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Mainland Tiger Snake

Scientific Name: Notechis scutatus

Did You Know?

Tiger snakes used to be the most common cause of snake bite fatalities in Australia. This position has now been taken over by the eastern brown snake. The reason for this is related to the different food preferences of these snakes. Tiger snakes like to eat frogs. Unfortunately, through habitat modification and clearance, disease and introduced predators, frog numbers have declined dramatically and tiger snake numbers have followed this trend. Brown snakes on the other hand eat mice and their populations have exploded, especially around human habitation. More mice means more brown snakes.

A highly variable species, which does not always display the distinctive tiger stripes suggested by its common name. The body can be grey, olive-brown or almost black. In most specimens darker bands are visible. The pale areas between the bands are usually light brown or cream in colour but in some specimens they may be bright yellow. The underside is usually creamy-yellow but again may be a distinctive bright yellow in some snakes. The banding in juvenile snakes is often much more conspicuous, fading gradually as the snake matures. Tiger snakes are relatively short and stout bodied with a broad head. Most specimens reach around 1.2-1.6m in length, although particularly large animals may exceed 2m. The tiger snake is a very dangerous species. Its range coincides with the highest human population in Australia so encounters are common. Tiger snakes will usually act out an impressive threat display before attempting to bite. This begins with flattening of the neck and loud hissing followed by mock strikes.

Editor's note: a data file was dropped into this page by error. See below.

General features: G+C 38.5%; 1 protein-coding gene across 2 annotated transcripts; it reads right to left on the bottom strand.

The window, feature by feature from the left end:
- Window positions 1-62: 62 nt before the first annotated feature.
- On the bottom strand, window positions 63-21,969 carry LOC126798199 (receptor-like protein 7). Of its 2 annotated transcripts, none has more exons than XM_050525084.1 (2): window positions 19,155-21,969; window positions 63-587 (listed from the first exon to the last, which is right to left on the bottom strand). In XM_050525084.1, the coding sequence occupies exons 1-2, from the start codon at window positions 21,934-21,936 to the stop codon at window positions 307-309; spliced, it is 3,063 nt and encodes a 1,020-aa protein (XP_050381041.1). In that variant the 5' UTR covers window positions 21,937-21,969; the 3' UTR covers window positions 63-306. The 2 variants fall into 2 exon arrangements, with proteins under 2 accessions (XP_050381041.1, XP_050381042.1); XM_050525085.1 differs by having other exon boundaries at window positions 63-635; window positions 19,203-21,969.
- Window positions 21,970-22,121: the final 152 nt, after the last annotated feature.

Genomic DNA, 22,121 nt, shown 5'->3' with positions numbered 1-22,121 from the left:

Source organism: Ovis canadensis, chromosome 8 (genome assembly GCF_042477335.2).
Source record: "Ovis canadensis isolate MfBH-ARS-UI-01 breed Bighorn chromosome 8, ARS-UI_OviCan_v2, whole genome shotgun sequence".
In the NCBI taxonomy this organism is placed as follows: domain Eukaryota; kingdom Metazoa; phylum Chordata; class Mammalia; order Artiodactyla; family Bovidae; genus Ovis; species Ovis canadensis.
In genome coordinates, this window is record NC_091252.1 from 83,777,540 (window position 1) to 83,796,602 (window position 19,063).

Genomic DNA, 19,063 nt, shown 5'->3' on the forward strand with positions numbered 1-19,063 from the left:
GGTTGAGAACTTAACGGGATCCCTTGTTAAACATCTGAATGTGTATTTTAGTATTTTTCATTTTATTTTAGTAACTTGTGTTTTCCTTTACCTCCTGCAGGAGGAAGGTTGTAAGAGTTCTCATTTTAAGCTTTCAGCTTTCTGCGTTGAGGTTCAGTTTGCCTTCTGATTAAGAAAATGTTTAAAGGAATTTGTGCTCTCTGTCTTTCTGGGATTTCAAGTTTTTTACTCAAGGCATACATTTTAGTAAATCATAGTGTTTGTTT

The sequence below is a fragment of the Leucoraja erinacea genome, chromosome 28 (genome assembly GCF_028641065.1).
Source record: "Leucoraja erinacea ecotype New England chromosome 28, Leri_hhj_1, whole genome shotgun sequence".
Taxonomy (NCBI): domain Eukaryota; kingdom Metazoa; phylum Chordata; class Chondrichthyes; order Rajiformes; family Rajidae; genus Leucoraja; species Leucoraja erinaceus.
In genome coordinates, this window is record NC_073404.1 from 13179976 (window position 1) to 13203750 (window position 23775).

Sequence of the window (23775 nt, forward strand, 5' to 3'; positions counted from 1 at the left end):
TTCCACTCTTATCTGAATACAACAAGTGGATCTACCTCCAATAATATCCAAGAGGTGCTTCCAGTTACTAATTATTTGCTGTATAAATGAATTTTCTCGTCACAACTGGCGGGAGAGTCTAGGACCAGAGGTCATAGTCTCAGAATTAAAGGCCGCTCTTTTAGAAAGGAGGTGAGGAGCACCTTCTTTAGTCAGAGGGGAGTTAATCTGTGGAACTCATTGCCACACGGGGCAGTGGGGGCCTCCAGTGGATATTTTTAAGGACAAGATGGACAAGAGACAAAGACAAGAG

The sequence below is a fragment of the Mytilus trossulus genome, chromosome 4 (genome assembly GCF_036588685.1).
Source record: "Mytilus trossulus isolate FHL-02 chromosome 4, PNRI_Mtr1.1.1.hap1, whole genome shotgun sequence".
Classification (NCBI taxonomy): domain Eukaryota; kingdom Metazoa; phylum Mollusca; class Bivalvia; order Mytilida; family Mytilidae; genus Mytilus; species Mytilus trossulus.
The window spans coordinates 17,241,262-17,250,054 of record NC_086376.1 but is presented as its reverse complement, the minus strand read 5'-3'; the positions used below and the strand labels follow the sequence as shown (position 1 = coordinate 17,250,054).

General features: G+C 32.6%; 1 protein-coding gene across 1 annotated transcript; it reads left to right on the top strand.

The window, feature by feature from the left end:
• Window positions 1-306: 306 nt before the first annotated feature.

Habitat:

A common species of the swamps, wetlands and water courses of southeastern Australia. In some areas where food is plentiful large numbers of tiger snakes can be found in close proximity to each other.

Diet:

Tiger snakes love frogs. This is their main diet, however, given the opportunity, they will also readily take lizards, birds, small mammals and fish. In hot weather feeding often takes place at night with daytime foraging predominating at other times

Reproduction:

As an adaptation to the temperate climate of its range, the tiger snake produces live young instead of laying eggs. The female normally produces 20-30 wriggling babies in late summer after mating in spring, although some litters as high as 70 have been recorded.

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